Ray Lamphere of Laporte, Ind., was
held on a charge of murdering Mrs.
Delia Gunness and -her three children,
who were burned to death.
Ambassador Rein announced the en
gagement of his daughter Jean to
Hon. John Hubert Ward, brother of
the earl of Dudley.
Two seamen of the German battle
ship Elsass were killed and six others
were wounded at Kiel, as the result of
the explosion of a mine.
Three thousand Christian Ar
menians are reported to have been
massacred by Kurds in the provinces
of Persia recently invaded by Rus
sian troops on a punitive mission.
Several of the buildings on the
Jamestown exposition grounds were
destroyed by fire.
Fire in Joliet, III., destroyed the
Boston store and damaged an office,
building. Loss, $210,000.
Herman H. Peters of Port Huron,
Mich., committed suicide because he
lost $10,000 by the failure of the
United Home Protectors' fraternity.
Two leopards leaped among the
spectators in the Baltimore zoo, bad
ly injured a boy and caused a panic.
The plant of the John A. Bunn Chain
company at St. Paul, Minn., was
burned, the loss being $50,000.
The private bank of Malone & Son
of Cayuga, Ind., was. closed by the
state bank examiner.
Republican conventions in Maryland
and North Carolina instructed for
Taft and that in Maine declared him
its choice without instructing the dele
gates. Serious damage was done in Leon
county, the tobacco section of Florida,
by a wind storm.
Three French officers and 31 native
soldiers were ambushed in. Dagana,
West Africa, and all but one officer
The largest Y. M. C. A. building out
side of New York city was dedicated
in Dayton, O.
Two state conventions were held by
Mississippi Republicans, one faction
indorsing the administration and the
other Foraker. West Virginia Repub
licans instructed for Taft, and those
of Pennsylvania for Knox, while Re
publicans of Vermont and Democrats
of Connecticut elected uninstructed
A plot of Koreans in San Francisco
to murder Bishop Harris on his arrival
from Korea was frustrated by the au
thorities. The battleship fleet left Santa Bar
bara on its way to Monterey.
Steps were taken in St. Louis to
form a $300,000,000 combine of yellow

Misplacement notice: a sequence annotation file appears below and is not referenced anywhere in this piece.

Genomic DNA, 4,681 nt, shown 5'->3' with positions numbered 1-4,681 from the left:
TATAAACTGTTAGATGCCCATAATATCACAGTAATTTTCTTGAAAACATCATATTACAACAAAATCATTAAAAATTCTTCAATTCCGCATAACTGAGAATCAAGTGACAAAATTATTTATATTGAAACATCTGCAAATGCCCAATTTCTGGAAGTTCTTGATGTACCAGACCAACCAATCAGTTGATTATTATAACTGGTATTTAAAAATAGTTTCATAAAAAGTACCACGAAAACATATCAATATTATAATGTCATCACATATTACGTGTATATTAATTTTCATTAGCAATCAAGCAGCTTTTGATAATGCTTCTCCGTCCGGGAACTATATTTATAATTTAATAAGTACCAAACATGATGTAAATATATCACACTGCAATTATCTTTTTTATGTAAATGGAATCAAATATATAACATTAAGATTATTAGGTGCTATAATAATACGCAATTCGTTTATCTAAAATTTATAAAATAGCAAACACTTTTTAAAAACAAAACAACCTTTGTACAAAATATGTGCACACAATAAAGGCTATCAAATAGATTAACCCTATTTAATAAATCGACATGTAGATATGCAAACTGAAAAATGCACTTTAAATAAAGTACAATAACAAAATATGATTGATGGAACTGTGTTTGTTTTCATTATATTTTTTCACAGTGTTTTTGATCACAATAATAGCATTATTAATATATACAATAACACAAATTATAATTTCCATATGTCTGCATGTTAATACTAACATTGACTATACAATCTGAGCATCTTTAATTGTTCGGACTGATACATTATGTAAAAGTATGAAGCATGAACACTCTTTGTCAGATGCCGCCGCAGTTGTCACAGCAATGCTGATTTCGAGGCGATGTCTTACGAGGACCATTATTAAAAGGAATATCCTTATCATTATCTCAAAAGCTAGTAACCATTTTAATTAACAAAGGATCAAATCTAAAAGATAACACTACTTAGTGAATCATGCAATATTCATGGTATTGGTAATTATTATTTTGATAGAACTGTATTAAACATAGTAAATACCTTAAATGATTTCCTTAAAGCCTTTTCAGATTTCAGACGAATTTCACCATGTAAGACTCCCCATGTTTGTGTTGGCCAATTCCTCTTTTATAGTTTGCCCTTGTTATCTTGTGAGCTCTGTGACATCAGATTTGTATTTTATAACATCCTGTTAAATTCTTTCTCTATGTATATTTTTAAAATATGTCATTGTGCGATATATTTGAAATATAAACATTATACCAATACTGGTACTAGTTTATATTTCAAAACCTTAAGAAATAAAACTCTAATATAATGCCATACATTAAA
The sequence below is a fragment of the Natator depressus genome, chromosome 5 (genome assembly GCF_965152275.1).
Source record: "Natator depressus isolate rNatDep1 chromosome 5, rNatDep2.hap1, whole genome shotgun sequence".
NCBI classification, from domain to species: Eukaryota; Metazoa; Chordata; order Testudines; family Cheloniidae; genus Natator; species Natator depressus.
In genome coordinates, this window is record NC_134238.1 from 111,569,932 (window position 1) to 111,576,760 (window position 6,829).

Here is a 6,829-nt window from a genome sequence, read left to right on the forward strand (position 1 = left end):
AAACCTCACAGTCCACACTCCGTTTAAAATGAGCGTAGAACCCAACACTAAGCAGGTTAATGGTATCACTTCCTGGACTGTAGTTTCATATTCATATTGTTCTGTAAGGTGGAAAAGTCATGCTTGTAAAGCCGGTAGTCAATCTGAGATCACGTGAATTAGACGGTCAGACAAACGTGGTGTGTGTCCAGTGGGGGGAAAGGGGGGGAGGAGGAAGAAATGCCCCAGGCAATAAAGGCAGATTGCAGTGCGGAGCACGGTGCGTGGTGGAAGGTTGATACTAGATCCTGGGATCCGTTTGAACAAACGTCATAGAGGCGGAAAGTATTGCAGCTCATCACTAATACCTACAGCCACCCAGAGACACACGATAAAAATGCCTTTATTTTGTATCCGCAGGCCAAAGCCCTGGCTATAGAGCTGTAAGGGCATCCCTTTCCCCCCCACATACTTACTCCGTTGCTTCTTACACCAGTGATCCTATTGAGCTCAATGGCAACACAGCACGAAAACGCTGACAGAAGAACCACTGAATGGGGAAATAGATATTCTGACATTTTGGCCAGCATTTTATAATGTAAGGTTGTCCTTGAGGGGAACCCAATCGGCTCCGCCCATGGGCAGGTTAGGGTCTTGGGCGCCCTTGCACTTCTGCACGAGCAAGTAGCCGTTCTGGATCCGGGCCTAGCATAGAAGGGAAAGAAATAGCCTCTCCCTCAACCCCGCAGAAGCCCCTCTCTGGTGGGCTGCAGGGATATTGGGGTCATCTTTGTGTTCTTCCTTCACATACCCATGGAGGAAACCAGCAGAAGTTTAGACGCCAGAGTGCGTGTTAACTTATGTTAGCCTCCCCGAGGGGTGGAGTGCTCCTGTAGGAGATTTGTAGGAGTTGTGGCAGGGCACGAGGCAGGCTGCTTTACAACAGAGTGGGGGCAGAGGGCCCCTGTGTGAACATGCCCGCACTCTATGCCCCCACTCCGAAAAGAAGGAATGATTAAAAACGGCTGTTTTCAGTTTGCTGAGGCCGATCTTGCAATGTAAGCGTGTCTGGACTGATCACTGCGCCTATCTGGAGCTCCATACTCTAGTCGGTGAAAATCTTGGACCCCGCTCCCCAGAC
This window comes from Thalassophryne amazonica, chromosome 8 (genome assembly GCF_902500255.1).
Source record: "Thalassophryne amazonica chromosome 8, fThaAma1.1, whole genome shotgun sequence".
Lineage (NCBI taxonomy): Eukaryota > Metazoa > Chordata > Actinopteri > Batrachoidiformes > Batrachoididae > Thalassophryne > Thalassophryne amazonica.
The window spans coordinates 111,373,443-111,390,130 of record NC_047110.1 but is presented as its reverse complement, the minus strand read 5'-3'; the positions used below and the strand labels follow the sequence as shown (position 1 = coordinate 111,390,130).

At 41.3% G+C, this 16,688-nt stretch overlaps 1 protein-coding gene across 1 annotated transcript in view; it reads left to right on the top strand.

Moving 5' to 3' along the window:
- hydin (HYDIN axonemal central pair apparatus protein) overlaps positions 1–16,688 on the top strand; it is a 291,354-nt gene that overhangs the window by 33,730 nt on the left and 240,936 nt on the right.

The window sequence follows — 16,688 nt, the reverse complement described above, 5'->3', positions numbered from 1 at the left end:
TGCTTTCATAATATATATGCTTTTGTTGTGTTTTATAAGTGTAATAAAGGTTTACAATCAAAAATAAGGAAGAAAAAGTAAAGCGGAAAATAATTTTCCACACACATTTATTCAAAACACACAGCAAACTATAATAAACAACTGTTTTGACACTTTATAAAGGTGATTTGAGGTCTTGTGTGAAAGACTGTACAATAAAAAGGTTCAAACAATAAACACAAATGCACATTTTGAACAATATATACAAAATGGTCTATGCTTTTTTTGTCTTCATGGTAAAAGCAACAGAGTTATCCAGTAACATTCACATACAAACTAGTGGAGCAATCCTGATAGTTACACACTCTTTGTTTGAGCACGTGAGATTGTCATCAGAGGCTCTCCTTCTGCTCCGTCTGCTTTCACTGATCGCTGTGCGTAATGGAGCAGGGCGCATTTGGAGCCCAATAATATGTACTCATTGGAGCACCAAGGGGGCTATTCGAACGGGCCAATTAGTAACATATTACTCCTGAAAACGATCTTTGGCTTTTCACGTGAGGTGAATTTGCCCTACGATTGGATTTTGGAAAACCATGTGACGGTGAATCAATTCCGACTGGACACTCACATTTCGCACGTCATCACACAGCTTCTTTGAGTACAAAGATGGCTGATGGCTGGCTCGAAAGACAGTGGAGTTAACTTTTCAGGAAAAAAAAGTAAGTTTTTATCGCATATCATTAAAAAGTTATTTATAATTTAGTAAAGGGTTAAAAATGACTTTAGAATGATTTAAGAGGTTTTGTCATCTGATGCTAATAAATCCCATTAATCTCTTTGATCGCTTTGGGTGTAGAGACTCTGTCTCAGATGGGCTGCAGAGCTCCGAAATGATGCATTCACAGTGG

Part of the Standard Oil com
pany's plant at Cleveland, O., was
burned, the loss, being over $200,000.
Following the suicide of Charles
Coster, a prominent broker and so
ciety man, the firm of Coster, Knapp
& Co., of which Mr. Coster was a
member, announced its suspension on
the floor of the New York stock ex
change. Bandits robbed the Scandia State
bank of Crookston, Minn., of $8,000
and terrorized the town
Returns from the districts in the
south ravaged by tornadoes show that
at least. 350 lives were lost and 46
towns were badly wrecked.
It was stated in London that two
bags of mail' from there, whose con
tents were valued at $500,000, were
stolen in New York.
Robert Harrison and his six-year-old
son, Thomas, were killed by light
ning at their home near Huntington,
Mrs. Belle Gunness, 40 years old,
and her three children, were burned
to death In a fire which destroyed
their Rome near Laporte Ind., and Ray
Lamphere, formerly in her employ,
John Edward Libbey, president, and
Charles B. Church, vice-president, re
spective!) of the Oldest Inhabitants'
association of the District of Colum
bia, died in Washington on the same
Several men were injured by a
boiler explosion on the British battle
Mrs. Leonora Pierce and Miss Grey
ta Fulmer were arrested in Denver on
a charge of swindling- a blind woman
out of $20,000 by spiritualistic seances.
Half the little French hamlet of
Notre Dame De Salette, 16 miles from
Buckingham, OnL, on the Lievre Yiver,
was buried under a sliding mountain
and at least 30 of its small population
are known to have perished.
A severe blizzard, with snow, gales
and cold, raged over Great Britain,
doing much damage.
Four armed men held up guards who
were conveying $18,000 from Welch to
Dary, W. Va.,.to pay off the employes
of the United States Coal and Coke
For the first' time .in SO years, and
the second time in the history of the
science of medicine, an operation for
the extraction of venom from the dead
ly lance-head viper, said to be th
most poisonous of all known reptiles,
was performed at the Bronx Zoological
park In New York. The third of a
teaspoonful of the fluid obtained will
rreet the demands of the medical '
world for 50 years.
A BIG HOTEL BURNS
FLAMES SPREAD RAPIDLY, CUT--j.
TING OFFMANY GUESTS.
NUMBER OF DEAD UNCERTAIN
Ten Bodies So. Far Recovered and as
t Many "More Are Believed to Be
in the Ruins.
Fort Wayne, Ind. Ten known dead,
many missing and thirteen seriously
injured is the result o' a fire that de
stroyed the New Avelina hotel, Fort
Wayne's principal hostelry, at an early
hour Sunday: Chief of Police Anckeu-.
bruck said he believed twenty bodies
were still in the. ruins.
The entire interior of the building
is a smoldering heap of ruins and
how many deadtare concealed by the
debris can only be conjectured. The
hotel register was consumed by the
fire and there are no accurate means
of determining who is missing.
The complete destruction of the in
terior of the hotel makes the work of
recovering bodies a difficult task. A
confused heap of charred wood, bricks
and twisted girders is piled up between
the bare walls to the second story.
Piece by piece this must be removed
before the roll of dead can be com
pleted. Some of the bodies taken out
are mangled and charred beyond rec
ognition. Infantry company D and
battery B of the National guards are
on duty and aiding the fire and police
forces to clear away the debris.
The fire was discovered at 3:30
o'clock in the morning in the elevator
shaft by Night Clerk Ralph Hopkins.
He rushed to the upper floors, alarm
ing the guests, until the flames, which
had spread with great rapidity, drove
him back. His.efforts, however, saved
many lives. The hotel was erected